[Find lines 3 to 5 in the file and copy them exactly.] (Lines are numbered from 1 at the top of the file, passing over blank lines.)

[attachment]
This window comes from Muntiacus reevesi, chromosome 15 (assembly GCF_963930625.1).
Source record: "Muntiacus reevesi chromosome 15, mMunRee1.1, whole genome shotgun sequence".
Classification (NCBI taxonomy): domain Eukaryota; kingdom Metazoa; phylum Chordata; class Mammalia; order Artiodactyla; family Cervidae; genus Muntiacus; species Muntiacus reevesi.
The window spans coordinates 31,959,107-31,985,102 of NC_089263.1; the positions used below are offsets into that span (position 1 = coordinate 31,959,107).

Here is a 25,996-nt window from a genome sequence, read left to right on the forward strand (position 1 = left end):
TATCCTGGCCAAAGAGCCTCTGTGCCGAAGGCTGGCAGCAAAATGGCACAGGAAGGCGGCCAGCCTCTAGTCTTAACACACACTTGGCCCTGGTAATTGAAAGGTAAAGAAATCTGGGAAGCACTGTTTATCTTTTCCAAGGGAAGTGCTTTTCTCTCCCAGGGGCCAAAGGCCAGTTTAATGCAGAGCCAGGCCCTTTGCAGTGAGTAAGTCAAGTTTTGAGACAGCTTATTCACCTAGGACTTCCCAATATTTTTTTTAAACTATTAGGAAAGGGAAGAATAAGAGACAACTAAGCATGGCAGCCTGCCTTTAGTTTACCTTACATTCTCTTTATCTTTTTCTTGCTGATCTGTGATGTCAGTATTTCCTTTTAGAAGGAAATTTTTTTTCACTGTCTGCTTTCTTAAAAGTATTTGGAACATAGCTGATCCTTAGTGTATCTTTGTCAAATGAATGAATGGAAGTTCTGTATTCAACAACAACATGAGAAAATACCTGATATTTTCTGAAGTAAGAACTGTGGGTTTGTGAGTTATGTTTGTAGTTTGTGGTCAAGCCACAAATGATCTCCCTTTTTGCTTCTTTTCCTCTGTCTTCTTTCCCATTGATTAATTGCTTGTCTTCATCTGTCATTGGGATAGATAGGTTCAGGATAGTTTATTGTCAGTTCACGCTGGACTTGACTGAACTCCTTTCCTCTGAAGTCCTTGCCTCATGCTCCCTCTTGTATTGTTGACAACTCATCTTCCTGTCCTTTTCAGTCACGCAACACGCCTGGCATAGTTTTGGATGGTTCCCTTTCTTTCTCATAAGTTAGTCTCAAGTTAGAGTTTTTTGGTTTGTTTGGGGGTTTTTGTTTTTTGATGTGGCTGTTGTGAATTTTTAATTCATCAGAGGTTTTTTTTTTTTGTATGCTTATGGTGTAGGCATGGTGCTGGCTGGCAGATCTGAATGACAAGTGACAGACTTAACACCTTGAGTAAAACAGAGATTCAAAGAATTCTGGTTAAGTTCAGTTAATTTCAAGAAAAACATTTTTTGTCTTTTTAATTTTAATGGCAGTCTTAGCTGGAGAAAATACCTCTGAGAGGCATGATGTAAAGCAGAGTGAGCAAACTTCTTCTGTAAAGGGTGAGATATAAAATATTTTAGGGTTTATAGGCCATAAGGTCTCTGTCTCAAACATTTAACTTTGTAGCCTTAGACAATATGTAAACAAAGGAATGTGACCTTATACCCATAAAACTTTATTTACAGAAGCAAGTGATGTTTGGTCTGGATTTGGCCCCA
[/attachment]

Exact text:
Classification (NCBI taxonomy): domain Eukaryota; kingdom Metazoa; phylum Chordata; class Mammalia; order Artiodactyla; family Cervidae; genus Muntiacus; species Muntiacus reevesi.
The window spans coordinates 31,959,107-31,985,102 of NC_089263.1; the positions used below are offsets into that span (position 1 = coordinate 31,959,107).

Here is a 25,996-nt window from a genome sequence, read left to right on the forward strand (position 1 = left end):